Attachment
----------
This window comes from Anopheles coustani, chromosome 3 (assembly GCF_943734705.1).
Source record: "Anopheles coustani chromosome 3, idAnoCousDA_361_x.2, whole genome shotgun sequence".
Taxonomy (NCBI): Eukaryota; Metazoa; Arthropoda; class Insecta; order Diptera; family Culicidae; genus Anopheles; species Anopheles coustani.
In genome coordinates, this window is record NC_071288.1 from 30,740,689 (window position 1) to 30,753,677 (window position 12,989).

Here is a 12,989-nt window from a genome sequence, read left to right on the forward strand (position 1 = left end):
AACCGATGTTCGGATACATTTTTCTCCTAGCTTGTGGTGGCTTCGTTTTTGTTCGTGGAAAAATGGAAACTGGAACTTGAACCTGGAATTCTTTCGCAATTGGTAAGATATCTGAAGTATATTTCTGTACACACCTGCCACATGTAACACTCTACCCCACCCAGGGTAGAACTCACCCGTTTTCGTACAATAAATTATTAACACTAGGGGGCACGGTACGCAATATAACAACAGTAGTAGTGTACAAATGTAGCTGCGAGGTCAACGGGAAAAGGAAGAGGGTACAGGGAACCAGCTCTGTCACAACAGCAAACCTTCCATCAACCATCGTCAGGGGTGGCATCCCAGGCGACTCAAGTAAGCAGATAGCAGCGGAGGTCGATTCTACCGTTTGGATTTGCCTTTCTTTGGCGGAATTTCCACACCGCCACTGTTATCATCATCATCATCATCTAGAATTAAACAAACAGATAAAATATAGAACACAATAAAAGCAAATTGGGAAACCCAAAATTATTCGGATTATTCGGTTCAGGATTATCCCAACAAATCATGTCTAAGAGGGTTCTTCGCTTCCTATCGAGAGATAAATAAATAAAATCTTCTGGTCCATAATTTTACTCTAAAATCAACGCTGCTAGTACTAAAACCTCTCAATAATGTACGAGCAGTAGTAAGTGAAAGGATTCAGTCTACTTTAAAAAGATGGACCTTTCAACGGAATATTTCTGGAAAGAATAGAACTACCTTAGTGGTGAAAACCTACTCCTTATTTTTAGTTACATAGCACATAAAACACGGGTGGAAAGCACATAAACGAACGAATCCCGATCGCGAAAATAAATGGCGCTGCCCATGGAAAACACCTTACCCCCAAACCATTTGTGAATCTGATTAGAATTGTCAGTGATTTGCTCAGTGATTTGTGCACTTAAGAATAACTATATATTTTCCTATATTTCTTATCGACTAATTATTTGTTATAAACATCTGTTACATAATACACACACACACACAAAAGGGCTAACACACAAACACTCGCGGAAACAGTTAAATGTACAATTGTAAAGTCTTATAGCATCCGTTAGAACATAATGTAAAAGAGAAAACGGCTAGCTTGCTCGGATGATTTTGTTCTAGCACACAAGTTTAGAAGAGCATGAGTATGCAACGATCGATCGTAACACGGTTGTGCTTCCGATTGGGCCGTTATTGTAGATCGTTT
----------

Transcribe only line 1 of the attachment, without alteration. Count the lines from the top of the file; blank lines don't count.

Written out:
This window comes from Anopheles coustani, chromosome 3 (assembly GCF_943734705.1).